Xu, Z., Hannaway, J., & D’Souza, S. (2009). Student transience in North Carolina: The effect of school mobility on student outcomes using longitudinal data. Washington, DC: National Center for Analysis of Longitudinal Data in Education Research. Retrieved from

From the abstract: “This paper describes the school mobility rates for elementary and middle school students in North Carolina and attempts to estimate the effect of school mobility on the performance of different groups of students using student fixed effects models. School mobility is defined as changing schools at times that are non-promotional (e.g., moving from middle to high school). We used detailed administrative data on North Carolina students and schools from 1997 to 2005 and followed four cohorts of 3rd graders for six years each. School mobility rates were highest for minority and disadvantaged students. School mobility rates for Hispanic students declined across successive cohorts, but increased for Black students. Findings on effects were most pronounced in math. School mobility hurt the math performance of Black and Hispanic students, but not the math performance of white students. School mobility improved the reading performance of white and more advantaged students, but had no effect on the reading performance of minority students. “Strategic” school moves (cross-district) benefitted or had no effect on student performance, but “reactive” moves (within district) hurt all groups of students. White and Hispanic students were more likely to move to a higher quality school while Blacks were more likely to move to a lower quality school. The negative effects of school mobility increased with the number of school moves.”

Other References

Bradbury, K., Burke, M. A., & Triest, R. K. (2014). Within-school spillover effects of foreclosures and student mobility on student academic performance (Working paper No. 15-6). Boston, MA: Federal Reserve Bank of Boston. Retrieved from

From the abstract: “Aside from effects on nearby property values, research is sparse on how foreclosures may generate negative externalities. Employing a unique dataset that matches individual student records from Boston Public Schools—including test scores, demographics, home address moves, and school changes—with real estate records indicating whether the student lived at an address involved in foreclosure, we investigate the degree to which the test scores of students attending high-foreclosure schools suffer, even among students not directly experiencing foreclosure. We also explore the impact on individual test scores of school-level (by grade and year) student mobility—that is, inflows of new students to a school during the school year—including mobility induced by residential moves (in some cases caused by foreclosures) and mobility arising for other reasons. We find fairly robust evidence that higher student mobility at a school, induced by residential moves, imposes significant negative effects on test scores of students at the receiving school. Beyond this channel, school-level foreclosure prevalence does not appear to generate externalities. Since we also find that residential-move-induced school changes appear to harm the outcomes of the school-changers themselves, policies that seek to limit such changes within the academic year may uniformly raise test scores, at least in the short run.”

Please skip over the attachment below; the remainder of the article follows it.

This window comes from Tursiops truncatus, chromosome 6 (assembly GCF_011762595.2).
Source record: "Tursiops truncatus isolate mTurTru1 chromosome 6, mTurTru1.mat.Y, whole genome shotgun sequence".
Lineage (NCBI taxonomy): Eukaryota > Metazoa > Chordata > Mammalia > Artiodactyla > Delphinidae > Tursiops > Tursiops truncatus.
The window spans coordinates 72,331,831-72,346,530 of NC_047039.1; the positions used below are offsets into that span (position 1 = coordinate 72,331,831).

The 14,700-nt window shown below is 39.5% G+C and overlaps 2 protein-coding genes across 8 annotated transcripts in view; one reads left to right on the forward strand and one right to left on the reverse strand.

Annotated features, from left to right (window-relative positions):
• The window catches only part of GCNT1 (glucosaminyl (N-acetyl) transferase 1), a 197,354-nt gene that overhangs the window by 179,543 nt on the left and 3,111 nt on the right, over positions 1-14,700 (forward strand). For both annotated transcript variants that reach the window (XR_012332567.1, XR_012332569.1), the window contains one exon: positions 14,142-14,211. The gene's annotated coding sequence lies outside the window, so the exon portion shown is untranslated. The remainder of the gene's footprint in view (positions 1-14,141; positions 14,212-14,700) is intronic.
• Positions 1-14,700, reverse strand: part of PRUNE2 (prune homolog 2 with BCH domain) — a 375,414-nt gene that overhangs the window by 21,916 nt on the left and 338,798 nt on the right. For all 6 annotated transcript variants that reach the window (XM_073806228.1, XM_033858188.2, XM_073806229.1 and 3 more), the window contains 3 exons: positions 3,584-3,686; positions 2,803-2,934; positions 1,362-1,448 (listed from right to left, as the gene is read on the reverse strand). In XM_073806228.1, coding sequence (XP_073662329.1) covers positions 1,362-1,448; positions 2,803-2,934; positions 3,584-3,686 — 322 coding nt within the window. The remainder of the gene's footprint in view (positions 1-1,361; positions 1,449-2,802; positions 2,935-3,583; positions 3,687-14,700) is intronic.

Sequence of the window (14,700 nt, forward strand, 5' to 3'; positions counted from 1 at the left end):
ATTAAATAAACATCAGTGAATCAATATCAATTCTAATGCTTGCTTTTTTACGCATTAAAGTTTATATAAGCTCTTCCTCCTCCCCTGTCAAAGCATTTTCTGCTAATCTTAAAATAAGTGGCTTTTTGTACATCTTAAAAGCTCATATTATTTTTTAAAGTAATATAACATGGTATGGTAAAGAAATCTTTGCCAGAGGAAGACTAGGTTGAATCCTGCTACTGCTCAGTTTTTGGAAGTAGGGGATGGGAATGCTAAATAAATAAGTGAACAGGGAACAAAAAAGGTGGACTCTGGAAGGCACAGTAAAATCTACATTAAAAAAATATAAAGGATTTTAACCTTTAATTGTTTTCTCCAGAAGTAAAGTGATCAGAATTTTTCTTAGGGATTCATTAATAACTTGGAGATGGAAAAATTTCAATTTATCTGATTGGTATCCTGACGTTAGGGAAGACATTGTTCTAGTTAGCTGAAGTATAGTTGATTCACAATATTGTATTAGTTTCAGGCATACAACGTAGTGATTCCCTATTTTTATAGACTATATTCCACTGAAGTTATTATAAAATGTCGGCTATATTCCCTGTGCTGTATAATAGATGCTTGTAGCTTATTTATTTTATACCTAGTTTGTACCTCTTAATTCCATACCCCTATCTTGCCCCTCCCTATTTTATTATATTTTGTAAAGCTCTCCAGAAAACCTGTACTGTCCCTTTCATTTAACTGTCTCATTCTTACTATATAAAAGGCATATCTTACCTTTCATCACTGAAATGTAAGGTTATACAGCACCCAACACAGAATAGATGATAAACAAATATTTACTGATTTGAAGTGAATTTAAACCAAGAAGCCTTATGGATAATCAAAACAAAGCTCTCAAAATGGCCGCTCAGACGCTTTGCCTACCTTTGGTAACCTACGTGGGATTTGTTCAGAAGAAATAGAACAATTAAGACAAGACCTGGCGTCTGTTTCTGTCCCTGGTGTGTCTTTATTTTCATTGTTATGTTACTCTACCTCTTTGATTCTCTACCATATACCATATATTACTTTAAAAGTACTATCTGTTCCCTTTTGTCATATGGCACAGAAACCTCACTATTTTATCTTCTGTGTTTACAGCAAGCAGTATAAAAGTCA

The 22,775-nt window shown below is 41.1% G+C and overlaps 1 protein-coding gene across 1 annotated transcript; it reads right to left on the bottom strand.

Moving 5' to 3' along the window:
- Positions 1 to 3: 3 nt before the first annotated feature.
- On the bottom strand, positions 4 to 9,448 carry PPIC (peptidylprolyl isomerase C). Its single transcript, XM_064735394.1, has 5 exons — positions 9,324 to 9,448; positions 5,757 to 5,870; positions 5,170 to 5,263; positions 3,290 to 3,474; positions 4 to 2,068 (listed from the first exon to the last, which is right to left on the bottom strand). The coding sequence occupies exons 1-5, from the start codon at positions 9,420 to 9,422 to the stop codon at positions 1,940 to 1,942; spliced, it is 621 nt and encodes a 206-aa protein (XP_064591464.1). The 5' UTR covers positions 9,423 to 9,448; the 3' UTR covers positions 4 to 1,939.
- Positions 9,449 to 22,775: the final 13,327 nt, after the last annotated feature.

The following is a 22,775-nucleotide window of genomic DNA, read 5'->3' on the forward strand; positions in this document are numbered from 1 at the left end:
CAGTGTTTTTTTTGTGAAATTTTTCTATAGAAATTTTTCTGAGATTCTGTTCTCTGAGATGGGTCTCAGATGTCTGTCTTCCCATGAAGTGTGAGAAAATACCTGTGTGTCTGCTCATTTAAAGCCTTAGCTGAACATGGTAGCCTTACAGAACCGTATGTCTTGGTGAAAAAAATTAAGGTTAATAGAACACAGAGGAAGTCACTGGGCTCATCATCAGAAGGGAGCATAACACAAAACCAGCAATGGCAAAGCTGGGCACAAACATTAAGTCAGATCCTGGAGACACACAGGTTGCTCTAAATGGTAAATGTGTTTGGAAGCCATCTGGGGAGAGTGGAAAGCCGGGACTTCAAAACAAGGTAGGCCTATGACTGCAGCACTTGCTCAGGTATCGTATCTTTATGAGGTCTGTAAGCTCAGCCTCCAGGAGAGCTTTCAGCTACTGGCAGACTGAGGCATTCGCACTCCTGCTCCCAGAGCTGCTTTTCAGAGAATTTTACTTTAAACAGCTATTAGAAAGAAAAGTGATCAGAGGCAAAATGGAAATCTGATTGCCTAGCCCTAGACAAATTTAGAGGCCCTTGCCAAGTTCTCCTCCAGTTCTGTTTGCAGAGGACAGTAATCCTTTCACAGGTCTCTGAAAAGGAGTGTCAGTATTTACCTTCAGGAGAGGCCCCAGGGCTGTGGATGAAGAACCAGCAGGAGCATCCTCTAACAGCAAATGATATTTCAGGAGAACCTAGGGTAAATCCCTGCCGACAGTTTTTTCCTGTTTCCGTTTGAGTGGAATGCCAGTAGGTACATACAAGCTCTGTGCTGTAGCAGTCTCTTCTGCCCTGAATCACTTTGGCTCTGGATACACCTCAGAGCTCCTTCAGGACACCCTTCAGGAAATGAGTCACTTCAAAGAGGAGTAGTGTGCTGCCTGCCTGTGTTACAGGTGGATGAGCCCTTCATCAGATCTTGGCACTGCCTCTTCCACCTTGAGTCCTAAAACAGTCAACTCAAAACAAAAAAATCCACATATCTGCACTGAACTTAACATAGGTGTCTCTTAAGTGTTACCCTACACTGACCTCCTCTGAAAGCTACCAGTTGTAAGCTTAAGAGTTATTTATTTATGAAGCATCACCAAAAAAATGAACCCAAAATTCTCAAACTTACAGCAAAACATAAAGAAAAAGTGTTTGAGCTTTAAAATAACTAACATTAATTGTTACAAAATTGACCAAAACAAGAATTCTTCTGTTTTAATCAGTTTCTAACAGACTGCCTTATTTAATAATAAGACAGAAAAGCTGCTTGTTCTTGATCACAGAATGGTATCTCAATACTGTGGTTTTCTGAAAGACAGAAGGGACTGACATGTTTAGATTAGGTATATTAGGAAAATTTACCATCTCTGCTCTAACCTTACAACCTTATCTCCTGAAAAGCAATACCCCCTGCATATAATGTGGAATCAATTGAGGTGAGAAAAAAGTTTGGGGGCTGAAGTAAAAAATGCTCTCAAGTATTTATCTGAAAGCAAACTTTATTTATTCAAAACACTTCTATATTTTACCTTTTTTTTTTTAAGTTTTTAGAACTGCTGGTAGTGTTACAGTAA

Keywords and Search Strings

The following keywords and search strings were used to search the reference databases and other sources:

[“Negative effects” OR “effects”] AND [“student mobility” OR “mobile student”]

Databases and Resources

We searched ERIC for relevant resources. ERIC is a free online library of over 1.6 million citations of education research sponsored by the Institute of Education Sciences. Additionally, we searched Google Scholar and PsychInfo.

Reference Search and Selection Criteria

When we were searching and reviewing resources, we considered the following criteria:

  • Date of the Publication: References and resources published for the last 15 years, from 2002 to present, were included in the search and review.
  • Search Priorities of Reference Sources: Search priority is given to study reports, briefs, and other documents that are published and/or reviewed by IES and other federal or federally funded organizations and academic databases, including ERIC, EBSCO databases, JSTOR database, PsychInfo, PsychArticle, and Google Scholar.
  • Methodology: Following methodological priorities/considerations were given in the review and selection of the references: (a) study types – randomized controlled trials, quasi experiments, surveys, descriptive data analyses, literature reviews, policy briefs, etc., generally in this order; (b) target population, samples (representativeness of the target population, sample size, volunteered or randomly selected, etc.), study duration, etc.; and (c) limitations, generalizability of the findings and conclusions, etc.

This memorandum is one in a series of quick-turnaround responses to specific questions posed by educational stakeholders in the West Region (Arizona, California, Nevada, Utah), which is served by the Regional Educational Laboratory West at WestEd. This memorandum was prepared by REL West under a contract with the U.S. Department of Education’s Institute of Education Sciences (IES), Contract ED-IES-17-C-00014524, administered by WestEd. Its content does not necessarily reflect the views or policies of IES or the U.S. Department of Education nor does mention of trade names, commercial products, or organizations imply endorsement by the U.S. Government.